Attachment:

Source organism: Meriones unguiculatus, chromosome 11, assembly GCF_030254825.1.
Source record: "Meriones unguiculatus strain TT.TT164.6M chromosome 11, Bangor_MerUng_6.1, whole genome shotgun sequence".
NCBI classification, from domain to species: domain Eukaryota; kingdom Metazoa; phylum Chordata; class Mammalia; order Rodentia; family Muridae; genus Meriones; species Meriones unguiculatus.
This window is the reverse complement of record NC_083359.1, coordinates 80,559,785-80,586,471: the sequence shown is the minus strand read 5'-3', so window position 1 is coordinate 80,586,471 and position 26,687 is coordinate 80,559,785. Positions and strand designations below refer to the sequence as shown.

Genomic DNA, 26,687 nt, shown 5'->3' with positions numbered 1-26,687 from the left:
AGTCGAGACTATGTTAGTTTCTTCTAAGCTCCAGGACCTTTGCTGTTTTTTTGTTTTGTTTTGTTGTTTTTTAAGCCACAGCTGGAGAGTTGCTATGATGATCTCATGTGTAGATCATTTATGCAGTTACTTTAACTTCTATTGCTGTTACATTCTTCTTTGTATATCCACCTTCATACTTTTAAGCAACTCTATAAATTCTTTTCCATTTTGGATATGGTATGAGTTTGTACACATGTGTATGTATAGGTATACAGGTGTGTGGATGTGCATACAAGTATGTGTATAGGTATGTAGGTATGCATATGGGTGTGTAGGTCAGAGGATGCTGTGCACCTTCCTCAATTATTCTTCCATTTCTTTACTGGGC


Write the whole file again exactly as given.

Source organism: Meriones unguiculatus, chromosome 11, assembly GCF_030254825.1.
Source record: "Meriones unguiculatus strain TT.TT164.6M chromosome 11, Bangor_MerUng_6.1, whole genome shotgun sequence".
NCBI classification, from domain to species: domain Eukaryota; kingdom Metazoa; phylum Chordata; class Mammalia; order Rodentia; family Muridae; genus Meriones; species Meriones unguiculatus.
This window is the reverse complement of record NC_083359.1, coordinates 80,559,785-80,586,471: the sequence shown is the minus strand read 5'-3', so window position 1 is coordinate 80,586,471 and position 26,687 is coordinate 80,559,785. Positions and strand designations below refer to the sequence as shown.

Genomic DNA, 26,687 nt, shown 5'->3' with positions numbered 1-26,687 from the left:
AGTCGAGACTATGTTAGTTTCTTCTAAGCTCCAGGACCTTTGCTGTTTTTTTGTTTTGTTTTGTTGTTTTTTAAGCCACAGCTGGAGAGTTGCTATGATGATCTCATGTGTAGATCATTTATGCAGTTACTTTAACTTCTATTGCTGTTACATTCTTCTTTGTATATCCACCTTCATACTTTTAAGCAACTCTATAAATTCTTTTCCATTTTGGATATGGTATGAGTTTGTACACATGTGTATGTATAGGTATACAGGTGTGTGGATGTGCATACAAGTATGTGTATAGGTATGTAGGTATGCATATGGGTGTGTAGGTCAGAGGATGCTGTGCACCTTCCTCAATTATTCTTCCATTTCTTTACTGGGC